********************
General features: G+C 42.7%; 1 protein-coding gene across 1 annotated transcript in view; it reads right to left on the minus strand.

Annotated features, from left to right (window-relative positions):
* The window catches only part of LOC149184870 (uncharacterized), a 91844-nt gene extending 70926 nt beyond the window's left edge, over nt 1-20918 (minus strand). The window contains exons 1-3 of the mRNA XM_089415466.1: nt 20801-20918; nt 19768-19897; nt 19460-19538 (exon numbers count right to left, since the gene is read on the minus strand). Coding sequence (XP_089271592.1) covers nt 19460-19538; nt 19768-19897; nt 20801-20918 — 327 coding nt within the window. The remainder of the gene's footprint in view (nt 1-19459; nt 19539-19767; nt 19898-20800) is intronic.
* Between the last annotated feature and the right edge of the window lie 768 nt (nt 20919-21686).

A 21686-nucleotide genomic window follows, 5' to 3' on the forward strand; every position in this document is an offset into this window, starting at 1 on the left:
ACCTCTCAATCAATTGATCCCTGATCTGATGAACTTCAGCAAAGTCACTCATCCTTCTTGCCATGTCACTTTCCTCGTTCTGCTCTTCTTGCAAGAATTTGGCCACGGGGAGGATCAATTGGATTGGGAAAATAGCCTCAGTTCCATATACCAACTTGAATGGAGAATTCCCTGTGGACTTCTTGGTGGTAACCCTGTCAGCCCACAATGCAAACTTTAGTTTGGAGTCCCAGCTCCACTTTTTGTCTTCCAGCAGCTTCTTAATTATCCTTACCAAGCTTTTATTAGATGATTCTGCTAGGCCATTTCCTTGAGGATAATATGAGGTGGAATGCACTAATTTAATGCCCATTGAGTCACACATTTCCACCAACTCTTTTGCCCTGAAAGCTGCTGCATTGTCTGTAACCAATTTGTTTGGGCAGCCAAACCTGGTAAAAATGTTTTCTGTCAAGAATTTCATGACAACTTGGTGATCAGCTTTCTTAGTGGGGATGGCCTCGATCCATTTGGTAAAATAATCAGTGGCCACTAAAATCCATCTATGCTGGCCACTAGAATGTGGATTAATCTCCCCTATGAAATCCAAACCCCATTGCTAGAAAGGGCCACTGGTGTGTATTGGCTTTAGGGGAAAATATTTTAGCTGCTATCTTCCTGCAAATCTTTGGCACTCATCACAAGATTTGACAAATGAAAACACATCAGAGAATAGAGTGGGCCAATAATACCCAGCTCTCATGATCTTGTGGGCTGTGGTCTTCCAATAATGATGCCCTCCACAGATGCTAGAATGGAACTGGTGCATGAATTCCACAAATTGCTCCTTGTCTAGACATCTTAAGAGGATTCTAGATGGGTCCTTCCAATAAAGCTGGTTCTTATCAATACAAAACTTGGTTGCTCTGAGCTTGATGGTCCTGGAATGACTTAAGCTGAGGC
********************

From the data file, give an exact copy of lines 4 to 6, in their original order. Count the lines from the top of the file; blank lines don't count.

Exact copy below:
* Between the last annotated feature and the right edge of the window lie 768 nt (nt 20919-21686).

A 21686-nucleotide genomic window follows, 5' to 3' on the forward strand; every position in this document is an offset into this window, starting at 1 on the left:
ACCTCTCAATCAATTGATCCCTGATCTGATGAACTTCAGCAAAGTCACTCATCCTTCTTGCCATGTCACTTTCCTCGTTCTGCTCTTCTTGCAAGAATTTGGCCACGGGGAGGATCAATTGGATTGGGAAAATAGCCTCAGTTCCATATACCAACTTGAATGGAGAATTCCCTGTGGACTTCTTGGTGGTAACCCTGTCAGCCCACAATGCAAACTTTAGTTTGGAGTCCCAGCTCCACTTTTTGTCTTCCAGCAGCTTCTTAATTATCCTTACCAAGCTTTTATTAGATGATTCTGCTAGGCCATTTCCTTGAGGATAATATGAGGTGGAATGCACTAATTTAATGCCCATTGAGTCACACATTTCCACCAACTCTTTTGCCCTGAAAGCTGCTGCATTGTCTGTAACCAATTTGTTTGGGCAGCCAAACCTGGTAAAAATGTTTTCTGTCAAGAATTTCATGACAACTTGGTGATCAGCTTTCTTAGTGGGGATGGCCTCGATCCATTTGGTAAAATAATCAGTGGCCACTAAAATCCATCTATGCTGGCCACTAGAATGTGGATTAATCTCCCCTATGAAATCCAAACCCCATTGCTAGAAAGGGCCACTGGTGTGTATTGGCTTTAGGGGAAAATATTTTAGCTGCTATCTTCCTGCAAATCTTTGGCACTCATCACAAGATTTGACAAATGAAAACACATCAGAGAATAGAGTGGGCCAATAATACCCAGCTCTCATGATCTTGTGGGCTGTGGTCTTCCAATAATGATGCCCTCCACAGATGCTAGAATGGAACTGGTGCATGAATTCCACAAATTGCTCCTTGTCTAGACATCTTAAGAGGATTCTAGATGGGTCCTTCCAATAAAGCTGGTTCTTATCAATACAAAACTTGGTTGCTCTGAGCTTGATGGTCCTGGAATGACTTAAGCTGAGGC